While Stratford-upon-Avon is the home of the RSC, we have taken our plays to many London theatres over the years.
This was our first London base, under the directorship of Peter Hall. The original plan was to stay there for three years, but the partnership lasted over 20. Most of the Shakespeare productions from Stratford's Shakespeare Memorial Theatre transferred to the Aldwych, as well as other notable shows, including Ondine (1961) and The Life and Adventures of Nicholas Nickleby (1980).
The RSC and the London Symphony Orchestra were both involved in the planning of the Barbican in the 1960s. The centre opened in 1982 with Trevor Nunn's Henry IV Parts I and II and was our main London hub into the 2000s. Our productions still regularly transfer to the Barbican theatre after playing in Stratford-upon-Avon.
Find out more about the RSC at the Barbican.
We acquired the Warehouse (now the Donmar Warehouse) in Covent Garden from Donmar Productions in 1977, quickly converting it and preparing it ready for performance with just minutes to go before the opening of Schweik in the Second World War.
The Warehouse went on to hold original productions as well as transfers from The Other Place in Stratford-upon-Avon. Notable shows include Educating Rita (1980) with Julie Walters and Trevor Nunn's Macbeth (1977), starring Judi Dench and Ian McKellen as the central couple. In this performance, the actors all sat in a large circle around the stage, watching the action, only coming into character when they crossed into the circle.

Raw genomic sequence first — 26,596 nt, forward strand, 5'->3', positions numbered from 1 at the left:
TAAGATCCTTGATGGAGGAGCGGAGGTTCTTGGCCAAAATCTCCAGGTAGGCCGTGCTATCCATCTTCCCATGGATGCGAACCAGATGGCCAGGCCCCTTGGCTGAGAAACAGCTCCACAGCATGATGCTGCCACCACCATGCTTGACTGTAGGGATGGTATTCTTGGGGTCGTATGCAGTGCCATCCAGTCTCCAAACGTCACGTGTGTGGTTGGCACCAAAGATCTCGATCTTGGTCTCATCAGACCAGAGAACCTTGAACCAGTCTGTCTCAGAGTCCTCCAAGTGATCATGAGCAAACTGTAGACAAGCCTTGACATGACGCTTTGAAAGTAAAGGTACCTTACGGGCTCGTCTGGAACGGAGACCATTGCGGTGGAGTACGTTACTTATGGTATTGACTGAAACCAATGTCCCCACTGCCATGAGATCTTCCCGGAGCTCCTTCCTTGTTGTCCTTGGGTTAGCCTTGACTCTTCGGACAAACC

In the 1980s, the Almeida hosted several of our non-Shakespeare productions, particularly as part of the Not the RSC Festivals. A small theatre, with a capacity of just 325, our shows included high profile actors including Gary Oldman (Abel and Cain, 1985; The Dumb Waiter, 1986), Antony Sher (Astonish Me, 1985; Hello and Goodbye, 1988) and Niamh Cusack (The Soldier's Tale, 1986).
The West End home of Matilda The Musical. Our award-winning musical moved to the West End theatre after a short run in Stratford-upon-Avon's Courtyard Theatre (later remodelled to become The Other Place) in 2011 and has been playing to packed houses ever since. In April 2017, Matilda became the longest running production in the Cambridge Theatre's history.
The show has now travelled around the world, including a foreign language production in South Korea, and has been seen by more than 9 million people worldwide.
We have taken productions to other theatres in the West End and beyond, including the Young Vic, Albery Theatre, Gate Theatre, Novello Theatre, The Roundhouse and many more. Recent London productions have included the revival of Don Quixote at the Garrick Theatre, featuring David Threlfall and Rufus Hound, and Paapa Essiedu reprising his role as Hamlet at Hackney Empire.